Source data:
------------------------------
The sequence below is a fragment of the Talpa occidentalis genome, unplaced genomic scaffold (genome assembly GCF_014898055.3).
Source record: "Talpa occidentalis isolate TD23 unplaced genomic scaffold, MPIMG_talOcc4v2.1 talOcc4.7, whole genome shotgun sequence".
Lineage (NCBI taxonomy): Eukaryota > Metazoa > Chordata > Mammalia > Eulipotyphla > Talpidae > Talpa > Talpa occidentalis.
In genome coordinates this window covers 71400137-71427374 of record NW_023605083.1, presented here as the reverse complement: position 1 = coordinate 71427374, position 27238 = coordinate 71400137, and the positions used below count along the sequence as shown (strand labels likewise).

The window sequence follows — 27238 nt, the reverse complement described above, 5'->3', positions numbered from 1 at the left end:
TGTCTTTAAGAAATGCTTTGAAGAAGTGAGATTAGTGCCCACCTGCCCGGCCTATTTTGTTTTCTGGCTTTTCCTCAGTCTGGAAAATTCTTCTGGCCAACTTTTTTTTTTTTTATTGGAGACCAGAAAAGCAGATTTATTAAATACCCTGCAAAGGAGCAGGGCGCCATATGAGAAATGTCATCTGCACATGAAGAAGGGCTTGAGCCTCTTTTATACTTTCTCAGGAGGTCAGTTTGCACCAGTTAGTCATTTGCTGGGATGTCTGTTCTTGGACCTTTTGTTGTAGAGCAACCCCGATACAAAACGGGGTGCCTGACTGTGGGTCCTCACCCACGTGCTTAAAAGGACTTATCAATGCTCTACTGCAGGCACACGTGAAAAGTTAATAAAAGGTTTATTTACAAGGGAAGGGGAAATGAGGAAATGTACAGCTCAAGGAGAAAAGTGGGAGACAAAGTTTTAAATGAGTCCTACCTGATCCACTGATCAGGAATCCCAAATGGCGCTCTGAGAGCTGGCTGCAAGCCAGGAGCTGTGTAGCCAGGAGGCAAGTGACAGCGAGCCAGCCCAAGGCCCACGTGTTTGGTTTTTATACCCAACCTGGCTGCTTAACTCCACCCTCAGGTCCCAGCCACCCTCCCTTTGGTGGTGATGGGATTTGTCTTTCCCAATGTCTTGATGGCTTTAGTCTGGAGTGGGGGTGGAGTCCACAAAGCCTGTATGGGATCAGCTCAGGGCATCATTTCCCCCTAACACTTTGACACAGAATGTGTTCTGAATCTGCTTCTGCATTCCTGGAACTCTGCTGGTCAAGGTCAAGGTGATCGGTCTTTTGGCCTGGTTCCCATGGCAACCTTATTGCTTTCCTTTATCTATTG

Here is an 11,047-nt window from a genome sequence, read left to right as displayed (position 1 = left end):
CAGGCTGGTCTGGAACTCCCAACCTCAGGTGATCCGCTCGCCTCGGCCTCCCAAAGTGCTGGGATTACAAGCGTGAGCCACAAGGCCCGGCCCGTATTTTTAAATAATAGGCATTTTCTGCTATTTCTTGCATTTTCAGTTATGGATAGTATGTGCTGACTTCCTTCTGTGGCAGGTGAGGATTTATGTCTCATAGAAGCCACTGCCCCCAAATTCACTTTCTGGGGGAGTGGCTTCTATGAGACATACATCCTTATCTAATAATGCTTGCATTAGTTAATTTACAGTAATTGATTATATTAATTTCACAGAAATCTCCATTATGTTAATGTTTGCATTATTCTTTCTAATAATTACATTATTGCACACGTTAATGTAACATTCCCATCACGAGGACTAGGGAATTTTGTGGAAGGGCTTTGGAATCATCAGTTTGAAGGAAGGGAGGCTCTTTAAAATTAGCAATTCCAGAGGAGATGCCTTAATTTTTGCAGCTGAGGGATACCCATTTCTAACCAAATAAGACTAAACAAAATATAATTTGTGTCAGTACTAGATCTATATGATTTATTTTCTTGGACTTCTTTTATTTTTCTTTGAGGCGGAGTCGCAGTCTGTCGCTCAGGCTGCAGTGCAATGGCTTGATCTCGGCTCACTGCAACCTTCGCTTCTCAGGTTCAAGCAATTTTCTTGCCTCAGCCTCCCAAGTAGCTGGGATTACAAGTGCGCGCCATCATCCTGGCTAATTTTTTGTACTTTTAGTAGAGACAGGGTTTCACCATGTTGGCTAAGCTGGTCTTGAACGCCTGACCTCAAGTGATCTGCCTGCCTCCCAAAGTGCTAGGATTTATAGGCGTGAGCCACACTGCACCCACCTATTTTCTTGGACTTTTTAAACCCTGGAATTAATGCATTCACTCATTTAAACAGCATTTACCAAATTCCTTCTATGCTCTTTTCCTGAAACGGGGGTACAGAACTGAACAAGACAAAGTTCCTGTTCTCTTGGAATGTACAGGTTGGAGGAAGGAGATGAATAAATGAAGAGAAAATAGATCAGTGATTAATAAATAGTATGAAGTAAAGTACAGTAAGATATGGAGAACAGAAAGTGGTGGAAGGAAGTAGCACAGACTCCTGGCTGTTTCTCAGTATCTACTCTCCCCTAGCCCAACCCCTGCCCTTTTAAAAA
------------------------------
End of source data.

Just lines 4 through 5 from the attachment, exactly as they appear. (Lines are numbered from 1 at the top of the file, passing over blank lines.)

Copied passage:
In genome coordinates this window covers 71400137-71427374 of record NW_023605083.1, presented here as the reverse complement: position 1 = coordinate 71427374, position 27238 = coordinate 71400137, and the positions used below count along the sequence as shown (strand labels likewise).

The window sequence follows — 27238 nt, the reverse complement described above, 5'->3', positions numbered from 1 at the left end: